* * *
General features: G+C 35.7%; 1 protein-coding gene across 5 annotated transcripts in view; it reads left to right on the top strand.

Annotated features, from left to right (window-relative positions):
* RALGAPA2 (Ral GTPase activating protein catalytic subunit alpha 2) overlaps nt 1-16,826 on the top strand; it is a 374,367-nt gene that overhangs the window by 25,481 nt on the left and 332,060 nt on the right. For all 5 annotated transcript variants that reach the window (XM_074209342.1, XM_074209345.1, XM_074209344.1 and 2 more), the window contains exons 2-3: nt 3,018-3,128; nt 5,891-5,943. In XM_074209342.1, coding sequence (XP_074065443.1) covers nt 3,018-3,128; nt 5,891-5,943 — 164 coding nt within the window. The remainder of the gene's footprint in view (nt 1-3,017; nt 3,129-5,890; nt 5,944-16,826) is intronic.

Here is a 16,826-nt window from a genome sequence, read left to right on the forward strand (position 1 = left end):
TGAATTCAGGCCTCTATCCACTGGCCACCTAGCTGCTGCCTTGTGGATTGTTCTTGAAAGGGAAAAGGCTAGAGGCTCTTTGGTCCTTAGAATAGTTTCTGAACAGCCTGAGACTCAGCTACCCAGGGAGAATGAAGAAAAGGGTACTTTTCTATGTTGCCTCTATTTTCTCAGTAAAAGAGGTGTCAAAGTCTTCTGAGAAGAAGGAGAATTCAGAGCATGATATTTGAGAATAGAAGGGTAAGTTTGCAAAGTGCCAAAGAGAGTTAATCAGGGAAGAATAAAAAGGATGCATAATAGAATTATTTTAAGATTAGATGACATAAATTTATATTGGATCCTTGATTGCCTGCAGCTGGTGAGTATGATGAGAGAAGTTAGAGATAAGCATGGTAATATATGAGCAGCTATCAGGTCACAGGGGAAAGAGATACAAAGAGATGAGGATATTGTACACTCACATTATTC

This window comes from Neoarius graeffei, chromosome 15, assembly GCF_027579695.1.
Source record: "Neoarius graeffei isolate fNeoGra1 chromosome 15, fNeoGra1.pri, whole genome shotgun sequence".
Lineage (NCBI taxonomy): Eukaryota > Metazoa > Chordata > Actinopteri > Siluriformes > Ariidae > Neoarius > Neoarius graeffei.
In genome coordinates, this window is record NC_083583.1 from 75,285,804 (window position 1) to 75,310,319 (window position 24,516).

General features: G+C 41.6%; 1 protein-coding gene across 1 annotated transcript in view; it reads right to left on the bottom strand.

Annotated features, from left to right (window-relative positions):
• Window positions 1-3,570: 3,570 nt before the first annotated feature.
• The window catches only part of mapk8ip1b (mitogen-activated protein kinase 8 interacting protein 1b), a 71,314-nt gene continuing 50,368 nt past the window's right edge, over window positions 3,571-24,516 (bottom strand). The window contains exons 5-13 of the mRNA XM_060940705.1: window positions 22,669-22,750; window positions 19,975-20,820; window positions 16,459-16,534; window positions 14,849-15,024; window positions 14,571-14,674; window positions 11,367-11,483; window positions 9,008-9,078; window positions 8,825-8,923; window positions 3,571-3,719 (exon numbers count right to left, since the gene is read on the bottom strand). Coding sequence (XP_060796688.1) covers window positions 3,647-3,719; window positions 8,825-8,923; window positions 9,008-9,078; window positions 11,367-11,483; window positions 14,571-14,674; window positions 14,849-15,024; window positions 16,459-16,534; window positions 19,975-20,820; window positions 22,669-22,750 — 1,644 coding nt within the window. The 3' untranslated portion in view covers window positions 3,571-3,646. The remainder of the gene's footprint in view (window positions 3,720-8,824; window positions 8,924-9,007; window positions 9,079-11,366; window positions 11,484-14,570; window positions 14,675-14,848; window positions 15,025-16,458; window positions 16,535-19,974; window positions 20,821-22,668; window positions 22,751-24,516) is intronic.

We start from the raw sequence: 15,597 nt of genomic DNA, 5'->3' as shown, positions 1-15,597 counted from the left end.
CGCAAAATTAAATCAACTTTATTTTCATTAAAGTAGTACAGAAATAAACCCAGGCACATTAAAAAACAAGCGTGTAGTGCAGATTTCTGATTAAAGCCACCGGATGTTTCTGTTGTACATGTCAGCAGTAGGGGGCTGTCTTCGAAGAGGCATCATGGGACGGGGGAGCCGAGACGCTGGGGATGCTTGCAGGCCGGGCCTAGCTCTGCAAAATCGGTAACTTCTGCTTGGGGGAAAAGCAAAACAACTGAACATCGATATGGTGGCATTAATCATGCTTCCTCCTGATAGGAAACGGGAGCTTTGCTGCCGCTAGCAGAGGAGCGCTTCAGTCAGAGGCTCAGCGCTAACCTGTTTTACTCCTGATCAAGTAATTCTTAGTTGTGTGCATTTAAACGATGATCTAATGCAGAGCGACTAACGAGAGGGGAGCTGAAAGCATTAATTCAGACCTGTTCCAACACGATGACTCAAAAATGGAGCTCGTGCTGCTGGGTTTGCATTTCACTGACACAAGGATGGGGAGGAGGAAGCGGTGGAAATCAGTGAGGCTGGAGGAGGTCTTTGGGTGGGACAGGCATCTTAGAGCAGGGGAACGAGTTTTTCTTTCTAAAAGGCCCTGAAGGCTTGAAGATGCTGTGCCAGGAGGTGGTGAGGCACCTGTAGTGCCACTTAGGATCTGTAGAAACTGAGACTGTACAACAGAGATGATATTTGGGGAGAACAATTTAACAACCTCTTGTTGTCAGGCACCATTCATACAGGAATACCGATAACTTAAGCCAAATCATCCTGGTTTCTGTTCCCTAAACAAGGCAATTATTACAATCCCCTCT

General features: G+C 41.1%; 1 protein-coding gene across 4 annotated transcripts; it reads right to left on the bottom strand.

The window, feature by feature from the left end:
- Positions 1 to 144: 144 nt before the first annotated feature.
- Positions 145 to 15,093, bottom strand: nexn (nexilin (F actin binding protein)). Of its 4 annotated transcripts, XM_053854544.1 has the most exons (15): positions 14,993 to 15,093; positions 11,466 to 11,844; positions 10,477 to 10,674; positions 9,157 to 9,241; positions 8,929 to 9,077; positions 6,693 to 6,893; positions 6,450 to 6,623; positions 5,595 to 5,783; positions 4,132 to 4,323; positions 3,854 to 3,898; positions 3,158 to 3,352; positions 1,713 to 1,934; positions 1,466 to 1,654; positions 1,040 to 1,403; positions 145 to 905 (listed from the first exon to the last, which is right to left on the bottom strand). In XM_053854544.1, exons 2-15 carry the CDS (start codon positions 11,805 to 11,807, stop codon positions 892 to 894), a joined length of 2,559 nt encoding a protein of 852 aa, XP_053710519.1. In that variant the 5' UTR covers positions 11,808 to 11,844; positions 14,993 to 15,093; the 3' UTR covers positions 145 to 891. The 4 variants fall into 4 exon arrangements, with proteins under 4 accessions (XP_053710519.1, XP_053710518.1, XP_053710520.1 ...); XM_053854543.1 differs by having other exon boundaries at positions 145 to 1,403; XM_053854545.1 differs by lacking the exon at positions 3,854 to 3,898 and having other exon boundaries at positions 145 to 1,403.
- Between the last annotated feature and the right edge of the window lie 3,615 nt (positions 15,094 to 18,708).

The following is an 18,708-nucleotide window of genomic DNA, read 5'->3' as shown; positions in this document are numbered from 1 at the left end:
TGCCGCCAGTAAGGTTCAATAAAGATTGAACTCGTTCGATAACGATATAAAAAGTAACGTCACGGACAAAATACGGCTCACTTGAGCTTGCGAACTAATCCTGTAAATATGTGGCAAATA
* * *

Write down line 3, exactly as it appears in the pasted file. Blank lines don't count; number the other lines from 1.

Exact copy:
* RALGAPA2 (Ral GTPase activating protein catalytic subunit alpha 2) overlaps nt 1-16,826 on the top strand; it is a 374,367-nt gene that overhangs the window by 25,481 nt on the left and 332,060 nt on the right. For all 5 annotated transcript variants that reach the window (XM_074209342.1, XM_074209345.1, XM_074209344.1 and 2 more), the window contains exons 2-3: nt 3,018-3,128; nt 5,891-5,943. In XM_074209342.1, coding sequence (XP_074065443.1) covers nt 3,018-3,128; nt 5,891-5,943 — 164 coding nt within the window. The remainder of the gene's footprint in view (nt 1-3,017; nt 3,129-5,890; nt 5,944-16,826) is intronic.